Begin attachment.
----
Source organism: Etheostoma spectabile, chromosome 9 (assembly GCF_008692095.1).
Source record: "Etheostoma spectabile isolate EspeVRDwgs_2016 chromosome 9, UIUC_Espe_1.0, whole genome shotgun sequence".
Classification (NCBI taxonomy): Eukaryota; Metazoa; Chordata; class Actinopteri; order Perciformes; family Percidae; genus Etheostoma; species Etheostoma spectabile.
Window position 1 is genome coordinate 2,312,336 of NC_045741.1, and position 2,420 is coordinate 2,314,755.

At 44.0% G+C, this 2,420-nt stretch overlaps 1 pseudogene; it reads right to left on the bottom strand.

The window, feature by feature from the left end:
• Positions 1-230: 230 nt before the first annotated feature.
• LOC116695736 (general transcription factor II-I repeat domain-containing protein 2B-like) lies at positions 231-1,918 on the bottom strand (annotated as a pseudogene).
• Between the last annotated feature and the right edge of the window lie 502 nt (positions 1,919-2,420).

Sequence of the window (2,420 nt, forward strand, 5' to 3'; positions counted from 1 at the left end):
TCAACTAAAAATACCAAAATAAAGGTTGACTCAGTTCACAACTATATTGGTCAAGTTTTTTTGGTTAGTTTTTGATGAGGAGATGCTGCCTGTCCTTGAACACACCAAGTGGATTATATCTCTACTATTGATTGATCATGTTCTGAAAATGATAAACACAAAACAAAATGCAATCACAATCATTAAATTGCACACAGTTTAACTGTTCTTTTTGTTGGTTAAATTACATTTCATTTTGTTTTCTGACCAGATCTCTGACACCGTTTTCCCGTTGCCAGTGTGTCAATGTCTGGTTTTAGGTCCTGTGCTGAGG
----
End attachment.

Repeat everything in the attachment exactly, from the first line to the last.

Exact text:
Source organism: Etheostoma spectabile, chromosome 9 (assembly GCF_008692095.1).
Source record: "Etheostoma spectabile isolate EspeVRDwgs_2016 chromosome 9, UIUC_Espe_1.0, whole genome shotgun sequence".
Classification (NCBI taxonomy): Eukaryota; Metazoa; Chordata; class Actinopteri; order Perciformes; family Percidae; genus Etheostoma; species Etheostoma spectabile.
Window position 1 is genome coordinate 2,312,336 of NC_045741.1, and position 2,420 is coordinate 2,314,755.

At 44.0% G+C, this 2,420-nt stretch overlaps 1 pseudogene; it reads right to left on the bottom strand.

The window, feature by feature from the left end:
• Positions 1-230: 230 nt before the first annotated feature.
• LOC116695736 (general transcription factor II-I repeat domain-containing protein 2B-like) lies at positions 231-1,918 on the bottom strand (annotated as a pseudogene).
• Between the last annotated feature and the right edge of the window lie 502 nt (positions 1,919-2,420).

Sequence of the window (2,420 nt, forward strand, 5' to 3'; positions counted from 1 at the left end):
TCAACTAAAAATACCAAAATAAAGGTTGACTCAGTTCACAACTATATTGGTCAAGTTTTTTTGGTTAGTTTTTGATGAGGAGATGCTGCCTGTCCTTGAACACACCAAGTGGATTATATCTCTACTATTGATTGATCATGTTCTGAAAATGATAAACACAAAACAAAATGCAATCACAATCATTAAATTGCACACAGTTTAACTGTTCTTTTTGTTGGTTAAATTACATTTCATTTTGTTTTCTGACCAGATCTCTGACACCGTTTTCCCGTTGCCAGTGTGTCAATGTCTGGTTTTAGGTCCTGTGCTGAGG